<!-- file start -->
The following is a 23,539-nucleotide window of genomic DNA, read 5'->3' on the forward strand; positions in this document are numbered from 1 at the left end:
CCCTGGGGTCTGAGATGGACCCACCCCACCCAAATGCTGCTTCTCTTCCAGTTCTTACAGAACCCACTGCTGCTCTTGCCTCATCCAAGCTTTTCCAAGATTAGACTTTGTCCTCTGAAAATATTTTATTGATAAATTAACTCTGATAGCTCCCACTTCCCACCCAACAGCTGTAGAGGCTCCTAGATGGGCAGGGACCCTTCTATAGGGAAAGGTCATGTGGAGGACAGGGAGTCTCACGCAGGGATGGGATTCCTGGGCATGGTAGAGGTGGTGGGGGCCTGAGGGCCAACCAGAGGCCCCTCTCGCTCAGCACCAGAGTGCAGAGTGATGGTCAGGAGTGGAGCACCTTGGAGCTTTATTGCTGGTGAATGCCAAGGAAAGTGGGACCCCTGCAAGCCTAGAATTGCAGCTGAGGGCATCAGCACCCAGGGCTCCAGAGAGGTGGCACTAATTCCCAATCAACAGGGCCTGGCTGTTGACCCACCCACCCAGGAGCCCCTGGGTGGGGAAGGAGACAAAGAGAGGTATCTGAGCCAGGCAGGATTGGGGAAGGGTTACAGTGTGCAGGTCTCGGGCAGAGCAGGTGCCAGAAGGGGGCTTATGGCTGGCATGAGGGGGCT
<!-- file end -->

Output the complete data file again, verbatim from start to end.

The following is a 23,539-nucleotide window of genomic DNA, read 5'->3' on the forward strand; positions in this document are numbered from 1 at the left end:
CCCTGGGGTCTGAGATGGACCCACCCCACCCAAATGCTGCTTCTCTTCCAGTTCTTACAGAACCCACTGCTGCTCTTGCCTCATCCAAGCTTTTCCAAGATTAGACTTTGTCCTCTGAAAATATTTTATTGATAAATTAACTCTGATAGCTCCCACTTCCCACCCAACAGCTGTAGAGGCTCCTAGATGGGCAGGGACCCTTCTATAGGGAAAGGTCATGTGGAGGACAGGGAGTCTCACGCAGGGATGGGATTCCTGGGCATGGTAGAGGTGGTGGGGGCCTGAGGGCCAACCAGAGGCCCCTCTCGCTCAGCACCAGAGTGCAGAGTGATGGTCAGGAGTGGAGCACCTTGGAGCTTTATTGCTGGTGAATGCCAAGGAAAGTGGGACCCCTGCAAGCCTAGAATTGCAGCTGAGGGCATCAGCACCCAGGGCTCCAGAGAGGTGGCACTAATTCCCAATCAACAGGGCCTGGCTGTTGACCCACCCACCCAGGAGCCCCTGGGTGGGGAAGGAGACAAAGAGAGGTATCTGAGCCAGGCAGGATTGGGGAAGGGTTACAGTGTGCAGGTCTCGGGCAGAGCAGGTGCCAGAAGGGGGCTTATGGCTGGCATGAGGGGGCT